OXFORD HILLS — With school just around the corner, many children are excited to go back, see friends and share the fun of learning. Some, not so much.
One of the exciting things about back to school is the first day of school outfit.
For teenage girls, this is more of an angst-filled decision.
But thanks to Kathy Kingsbury and Tricia Reynolds, girls 13 to 18 years old in the SAD 17 and SAD 61 school districts will have a special opportunity to “shop” for a new outfit and get a back to school haircut as well. And the price is perfect: not one penny.
Thanks to the largesse of the community at large, everything is free on a first come, first-served basis. Because of the limited supply of clothing, girls are urged to come early.
The Back to School Clothes Bazaar is Monday, Aug. 14 from 9 a.m. to 1 p.m. and 4 to 8 p.m. downstairs at the United Parish Congregational Church at 77 Main St. in Harrison (across from Crystal Lake beach).
The clothing is appropriate for middle/junior and high school girls.
Simple haircuts will also be offered (no color or perms). Stylists Jenna Parlin from Tangles in Bridgton, along with an associate and Kersti Garrett of Crystal Lake Spa, will be on hand to give girls a stylish haircut just in time for opening day.
The bazaar is open to everyone in the two school districts.
“This [idea] was born from personal experience,” says Kingsbury, recalling a year in high school when she “struggled with the shame of not feeling good enough.”
“I didn’t have what others had and for the first time, I realized how vicious young girls can be to each other … they don’t realize how hurtful laughter and comments can be … this has been on my heart for a long time.”
No stranger to organizing kind and thoughtful things to benefit others in her community, Kingsbury used to run a senior ministry at her former church in Massachusetts. “I ran a spa day for seniors,” she explains, “but this is the first time for back to school.
“I was at a yard sale and saw all this beautiful women’s clothing and the man told me, ‘She has a ton to get rid of,’ and I said, ‘Would she consider donating the clothes, I am planning an event … .””
Three weeks later, Kingsbury says, her phone rang and the owner of the clothes “donated more than a thousand dollars worth of new, tags-on and gently worn clothing. But she wants anonymity. It’s very upscale clothing and she really kickstarted the whole thing.”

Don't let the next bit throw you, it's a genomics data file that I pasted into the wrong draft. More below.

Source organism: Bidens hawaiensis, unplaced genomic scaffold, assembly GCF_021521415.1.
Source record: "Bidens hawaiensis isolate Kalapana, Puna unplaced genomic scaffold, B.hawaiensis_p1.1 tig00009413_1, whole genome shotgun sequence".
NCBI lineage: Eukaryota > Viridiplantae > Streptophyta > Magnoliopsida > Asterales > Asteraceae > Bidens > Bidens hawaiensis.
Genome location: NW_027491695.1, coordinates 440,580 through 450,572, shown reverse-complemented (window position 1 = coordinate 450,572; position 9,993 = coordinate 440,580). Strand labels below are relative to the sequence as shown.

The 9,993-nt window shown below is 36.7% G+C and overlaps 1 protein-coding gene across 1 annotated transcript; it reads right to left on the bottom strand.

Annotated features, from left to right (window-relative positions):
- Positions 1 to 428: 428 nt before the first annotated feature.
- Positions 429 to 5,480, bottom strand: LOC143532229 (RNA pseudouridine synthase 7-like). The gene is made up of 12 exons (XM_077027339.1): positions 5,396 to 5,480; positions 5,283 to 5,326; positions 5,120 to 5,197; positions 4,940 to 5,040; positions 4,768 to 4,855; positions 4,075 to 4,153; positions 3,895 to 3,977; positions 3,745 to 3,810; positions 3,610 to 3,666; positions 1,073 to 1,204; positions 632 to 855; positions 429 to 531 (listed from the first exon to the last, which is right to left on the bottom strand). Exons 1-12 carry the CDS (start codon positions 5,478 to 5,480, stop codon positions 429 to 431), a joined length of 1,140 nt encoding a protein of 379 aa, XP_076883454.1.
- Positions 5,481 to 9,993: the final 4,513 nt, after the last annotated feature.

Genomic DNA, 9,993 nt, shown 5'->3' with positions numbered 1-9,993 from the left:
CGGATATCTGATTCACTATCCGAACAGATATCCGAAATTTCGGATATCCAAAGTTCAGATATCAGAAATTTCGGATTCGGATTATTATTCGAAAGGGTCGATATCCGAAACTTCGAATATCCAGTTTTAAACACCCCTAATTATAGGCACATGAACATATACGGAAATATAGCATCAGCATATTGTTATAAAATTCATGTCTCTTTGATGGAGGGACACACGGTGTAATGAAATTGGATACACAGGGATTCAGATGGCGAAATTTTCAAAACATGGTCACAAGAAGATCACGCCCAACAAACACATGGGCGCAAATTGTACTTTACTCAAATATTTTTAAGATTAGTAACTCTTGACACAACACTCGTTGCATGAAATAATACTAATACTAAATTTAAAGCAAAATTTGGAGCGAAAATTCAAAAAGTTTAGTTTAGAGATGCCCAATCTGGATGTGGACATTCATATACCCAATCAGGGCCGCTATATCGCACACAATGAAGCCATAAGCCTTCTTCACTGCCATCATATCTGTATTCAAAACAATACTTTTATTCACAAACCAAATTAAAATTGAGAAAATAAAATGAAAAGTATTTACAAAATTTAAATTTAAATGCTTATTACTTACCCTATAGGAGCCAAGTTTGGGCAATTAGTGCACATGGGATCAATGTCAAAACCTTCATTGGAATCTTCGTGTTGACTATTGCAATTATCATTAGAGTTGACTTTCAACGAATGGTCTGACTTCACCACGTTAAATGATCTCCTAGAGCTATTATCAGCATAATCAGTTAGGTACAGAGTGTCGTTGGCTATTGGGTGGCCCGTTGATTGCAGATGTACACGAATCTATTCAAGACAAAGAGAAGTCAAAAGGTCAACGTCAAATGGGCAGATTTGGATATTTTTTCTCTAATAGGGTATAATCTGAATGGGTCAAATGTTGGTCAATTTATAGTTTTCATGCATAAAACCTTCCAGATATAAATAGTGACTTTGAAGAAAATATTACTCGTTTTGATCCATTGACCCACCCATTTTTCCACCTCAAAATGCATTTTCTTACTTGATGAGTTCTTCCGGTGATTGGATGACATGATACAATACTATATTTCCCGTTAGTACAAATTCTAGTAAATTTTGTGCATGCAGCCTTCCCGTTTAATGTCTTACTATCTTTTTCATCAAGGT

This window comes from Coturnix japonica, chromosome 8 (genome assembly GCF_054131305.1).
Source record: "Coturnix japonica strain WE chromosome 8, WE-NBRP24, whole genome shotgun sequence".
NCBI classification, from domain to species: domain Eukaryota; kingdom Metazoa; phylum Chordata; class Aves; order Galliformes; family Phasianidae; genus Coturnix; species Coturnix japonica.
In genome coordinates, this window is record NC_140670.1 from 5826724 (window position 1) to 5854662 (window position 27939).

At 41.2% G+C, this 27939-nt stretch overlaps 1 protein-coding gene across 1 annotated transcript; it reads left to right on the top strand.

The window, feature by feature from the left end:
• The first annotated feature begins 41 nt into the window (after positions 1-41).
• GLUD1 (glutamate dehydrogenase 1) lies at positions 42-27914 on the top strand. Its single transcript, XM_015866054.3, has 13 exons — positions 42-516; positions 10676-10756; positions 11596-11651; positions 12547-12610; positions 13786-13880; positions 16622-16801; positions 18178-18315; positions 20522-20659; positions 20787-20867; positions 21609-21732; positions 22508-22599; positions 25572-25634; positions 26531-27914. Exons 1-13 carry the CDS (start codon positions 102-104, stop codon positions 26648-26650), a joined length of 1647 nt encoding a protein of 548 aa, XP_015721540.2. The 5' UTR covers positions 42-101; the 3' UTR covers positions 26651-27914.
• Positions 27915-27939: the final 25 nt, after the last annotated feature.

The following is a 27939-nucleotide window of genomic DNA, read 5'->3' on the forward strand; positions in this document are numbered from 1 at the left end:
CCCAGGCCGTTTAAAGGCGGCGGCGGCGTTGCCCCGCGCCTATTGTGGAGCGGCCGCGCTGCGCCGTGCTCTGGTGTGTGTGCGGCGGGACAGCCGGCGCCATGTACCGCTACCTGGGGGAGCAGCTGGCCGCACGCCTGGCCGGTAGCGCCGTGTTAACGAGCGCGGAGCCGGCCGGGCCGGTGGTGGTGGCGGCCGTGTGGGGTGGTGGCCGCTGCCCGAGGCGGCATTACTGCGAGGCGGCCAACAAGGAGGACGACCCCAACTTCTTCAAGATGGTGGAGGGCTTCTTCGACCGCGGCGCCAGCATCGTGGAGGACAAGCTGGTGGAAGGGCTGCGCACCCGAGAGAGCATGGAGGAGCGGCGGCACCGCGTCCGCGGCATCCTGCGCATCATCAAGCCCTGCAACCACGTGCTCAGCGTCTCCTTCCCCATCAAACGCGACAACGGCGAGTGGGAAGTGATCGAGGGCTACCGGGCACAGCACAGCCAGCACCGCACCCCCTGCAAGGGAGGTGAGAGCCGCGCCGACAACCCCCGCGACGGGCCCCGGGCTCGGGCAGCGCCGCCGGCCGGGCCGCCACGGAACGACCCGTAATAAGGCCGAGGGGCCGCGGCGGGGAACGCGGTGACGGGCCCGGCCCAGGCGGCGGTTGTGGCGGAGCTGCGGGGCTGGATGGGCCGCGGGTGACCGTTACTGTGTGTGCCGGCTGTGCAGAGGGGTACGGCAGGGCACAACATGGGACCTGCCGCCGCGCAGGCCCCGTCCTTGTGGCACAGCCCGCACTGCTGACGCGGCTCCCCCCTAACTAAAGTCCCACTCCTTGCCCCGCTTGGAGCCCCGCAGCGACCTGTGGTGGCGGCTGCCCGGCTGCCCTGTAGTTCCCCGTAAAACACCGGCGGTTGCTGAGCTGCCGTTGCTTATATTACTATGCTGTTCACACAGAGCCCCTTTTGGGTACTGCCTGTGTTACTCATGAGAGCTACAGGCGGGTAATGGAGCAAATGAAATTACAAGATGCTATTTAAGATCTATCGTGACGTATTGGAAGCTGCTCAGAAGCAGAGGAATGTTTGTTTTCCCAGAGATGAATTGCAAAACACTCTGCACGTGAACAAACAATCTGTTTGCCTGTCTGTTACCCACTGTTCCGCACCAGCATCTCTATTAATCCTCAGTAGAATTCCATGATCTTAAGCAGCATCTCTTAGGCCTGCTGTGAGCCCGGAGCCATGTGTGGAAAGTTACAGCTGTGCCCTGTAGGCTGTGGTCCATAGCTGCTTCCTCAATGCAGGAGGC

In fact, Kingsbury hadn’t even floated the idea past her pastor, Franklin Anderson.
“I kinda knew Pastor would be behind it and if he wasn’t, I would find another venue.”
He was 100 percent behind it, she says and so was the Waterford Congregational Church, which decided to partner with them.
Her good friend, Reynolds, also jumped on board and the two – a delightful stand-up comedy duo – set out to make the event a success.
“We have received money and clothing donations from all over and I have friends in Massachusetts [Beverly Church of the Nazarene in Beverly, Massachusetts] who also sent clothing.”
In addition to clothing, they say, there are also a limited number of accessories and the clothing comes in all sizes.
Reynolds says of Kingsbury, “I met her in heaven.”
Although the two hail from Massachusetts, Reynolds says her parents are both from Maine and Kingsbury says her ancestors were part of the founders of Harrison.
“My mother was born across the street [from the church] but I grew up in Mass. We [she and Reynolds] never met until [we were both] here.”
Others from their parish have jumped on board including Deb Kane, Martha Holden and Jim LaPlante.
“I was talking to Deb and Tricia,” says Kingsbury, “and I hear, ‘Excuse me are you looking for clothing? I have three bags in my car.'”
This is much the way the collection process has gone, she says. “Many, many from our congregation have donated.”
The women say anything left over will be donated to Harvest Hill Animal Shelter for its thrift shop.
The clothing includes dresses, hoodies, scarves, leggings, jeans, tops and sweaters, as well as a very limited supply of coats. Many of the items have never been worn and still have the original tags.
“We hope this gives girls a good start to their school year,” says Anderson.